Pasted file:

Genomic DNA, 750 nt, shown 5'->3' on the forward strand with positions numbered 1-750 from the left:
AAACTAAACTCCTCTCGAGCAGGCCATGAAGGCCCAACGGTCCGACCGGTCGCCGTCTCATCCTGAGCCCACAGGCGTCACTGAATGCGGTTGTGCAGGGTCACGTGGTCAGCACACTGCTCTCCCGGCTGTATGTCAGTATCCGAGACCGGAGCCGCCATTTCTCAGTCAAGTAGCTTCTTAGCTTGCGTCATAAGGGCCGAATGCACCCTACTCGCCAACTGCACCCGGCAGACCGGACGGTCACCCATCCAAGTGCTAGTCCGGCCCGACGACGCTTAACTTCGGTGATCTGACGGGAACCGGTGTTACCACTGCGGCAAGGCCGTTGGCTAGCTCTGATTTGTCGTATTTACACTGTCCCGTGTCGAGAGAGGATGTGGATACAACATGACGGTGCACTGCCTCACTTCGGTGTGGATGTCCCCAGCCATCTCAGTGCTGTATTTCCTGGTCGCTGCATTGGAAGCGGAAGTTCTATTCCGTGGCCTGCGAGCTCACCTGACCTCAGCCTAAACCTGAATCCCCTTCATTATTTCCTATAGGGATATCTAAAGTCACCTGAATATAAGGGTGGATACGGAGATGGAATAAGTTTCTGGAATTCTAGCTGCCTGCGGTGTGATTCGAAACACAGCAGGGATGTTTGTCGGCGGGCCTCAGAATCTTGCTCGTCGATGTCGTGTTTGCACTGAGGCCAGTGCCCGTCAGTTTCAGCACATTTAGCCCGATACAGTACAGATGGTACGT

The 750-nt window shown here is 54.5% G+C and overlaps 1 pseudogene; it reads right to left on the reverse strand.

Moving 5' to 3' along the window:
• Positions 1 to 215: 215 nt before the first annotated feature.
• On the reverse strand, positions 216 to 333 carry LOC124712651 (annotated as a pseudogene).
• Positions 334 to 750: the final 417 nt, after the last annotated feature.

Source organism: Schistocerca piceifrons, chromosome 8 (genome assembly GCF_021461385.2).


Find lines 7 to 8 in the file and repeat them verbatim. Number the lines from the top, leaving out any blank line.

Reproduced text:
• Positions 334 to 750: the final 417 nt, after the last annotated feature.

Source organism: Schistocerca piceifrons, chromosome 8 (genome assembly GCF_021461385.2).